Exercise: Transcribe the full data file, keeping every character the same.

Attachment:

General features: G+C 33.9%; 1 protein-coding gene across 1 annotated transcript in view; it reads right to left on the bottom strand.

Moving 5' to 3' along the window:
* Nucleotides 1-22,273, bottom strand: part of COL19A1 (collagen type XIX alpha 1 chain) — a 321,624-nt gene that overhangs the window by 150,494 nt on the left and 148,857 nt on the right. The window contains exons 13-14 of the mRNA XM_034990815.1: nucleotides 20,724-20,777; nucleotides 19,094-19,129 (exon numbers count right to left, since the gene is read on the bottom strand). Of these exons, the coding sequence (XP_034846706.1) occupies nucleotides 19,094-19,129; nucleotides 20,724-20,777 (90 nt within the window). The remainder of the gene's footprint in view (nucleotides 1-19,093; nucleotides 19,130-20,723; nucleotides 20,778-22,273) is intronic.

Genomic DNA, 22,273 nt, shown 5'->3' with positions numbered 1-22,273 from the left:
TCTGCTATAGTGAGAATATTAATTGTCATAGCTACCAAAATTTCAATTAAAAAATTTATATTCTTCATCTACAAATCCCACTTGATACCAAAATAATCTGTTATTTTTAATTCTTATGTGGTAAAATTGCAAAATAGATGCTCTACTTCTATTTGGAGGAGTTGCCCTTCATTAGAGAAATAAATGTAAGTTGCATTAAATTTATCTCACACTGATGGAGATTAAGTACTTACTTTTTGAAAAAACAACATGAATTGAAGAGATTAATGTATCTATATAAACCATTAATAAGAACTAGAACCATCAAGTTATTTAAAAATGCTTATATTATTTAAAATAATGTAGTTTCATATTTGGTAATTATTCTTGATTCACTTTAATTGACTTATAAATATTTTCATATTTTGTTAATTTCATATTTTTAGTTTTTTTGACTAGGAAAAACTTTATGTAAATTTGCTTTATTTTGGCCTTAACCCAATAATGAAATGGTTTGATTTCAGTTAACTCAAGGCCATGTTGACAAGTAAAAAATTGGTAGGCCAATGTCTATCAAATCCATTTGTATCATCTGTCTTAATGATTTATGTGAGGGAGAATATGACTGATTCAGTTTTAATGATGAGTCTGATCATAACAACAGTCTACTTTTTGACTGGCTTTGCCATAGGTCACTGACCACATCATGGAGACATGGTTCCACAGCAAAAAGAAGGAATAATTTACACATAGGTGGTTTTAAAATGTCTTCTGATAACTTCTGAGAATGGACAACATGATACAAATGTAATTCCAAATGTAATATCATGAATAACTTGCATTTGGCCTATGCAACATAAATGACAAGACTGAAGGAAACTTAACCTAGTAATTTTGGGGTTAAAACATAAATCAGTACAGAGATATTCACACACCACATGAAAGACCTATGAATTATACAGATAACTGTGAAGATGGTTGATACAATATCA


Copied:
General features: G+C 33.9%; 1 protein-coding gene across 1 annotated transcript in view; it reads right to left on the bottom strand.

Moving 5' to 3' along the window:
* Nucleotides 1-22,273, bottom strand: part of COL19A1 (collagen type XIX alpha 1 chain) — a 321,624-nt gene that overhangs the window by 150,494 nt on the left and 148,857 nt on the right. The window contains exons 13-14 of the mRNA XM_034990815.1: nucleotides 20,724-20,777; nucleotides 19,094-19,129 (exon numbers count right to left, since the gene is read on the bottom strand). Of these exons, the coding sequence (XP_034846706.1) occupies nucleotides 19,094-19,129; nucleotides 20,724-20,777 (90 nt within the window). The remainder of the gene's footprint in view (nucleotides 1-19,093; nucleotides 19,130-20,723; nucleotides 20,778-22,273) is intronic.

Genomic DNA, 22,273 nt, shown 5'->3' with positions numbered 1-22,273 from the left:
TCTGCTATAGTGAGAATATTAATTGTCATAGCTACCAAAATTTCAATTAAAAAATTTATATTCTTCATCTACAAATCCCACTTGATACCAAAATAATCTGTTATTTTTAATTCTTATGTGGTAAAATTGCAAAATAGATGCTCTACTTCTATTTGGAGGAGTTGCCCTTCATTAGAGAAATAAATGTAAGTTGCATTAAATTTATCTCACACTGATGGAGATTAAGTACTTACTTTTTGAAAAAACAACATGAATTGAAGAGATTAATGTATCTATATAAACCATTAATAAGAACTAGAACCATCAAGTTATTTAAAAATGCTTATATTATTTAAAATAATGTAGTTTCATATTTGGTAATTATTCTTGATTCACTTTAATTGACTTATAAATATTTTCATATTTTGTTAATTTCATATTTTTAGTTTTTTTGACTAGGAAAAACTTTATGTAAATTTGCTTTATTTTGGCCTTAACCCAATAATGAAATGGTTTGATTTCAGTTAACTCAAGGCCATGTTGACAAGTAAAAAATTGGTAGGCCAATGTCTATCAAATCCATTTGTATCATCTGTCTTAATGATTTATGTGAGGGAGAATATGACTGATTCAGTTTTAATGATGAGTCTGATCATAACAACAGTCTACTTTTTGACTGGCTTTGCCATAGGTCACTGACCACATCATGGAGACATGGTTCCACAGCAAAAAGAAGGAATAATTTACACATAGGTGGTTTTAAAATGTCTTCTGATAACTTCTGAGAATGGACAACATGATACAAATGTAATTCCAAATGTAATATCATGAATAACTTGCATTTGGCCTATGCAACATAAATGACAAGACTGAAGGAAACTTAACCTAGTAATTTTGGGGTTAAAACATAAATCAGTACAGAGATATTCACACACCACATGAAAGACCTATGAATTATACAGATAACTGTGAAGATGGTTGATACAATATCA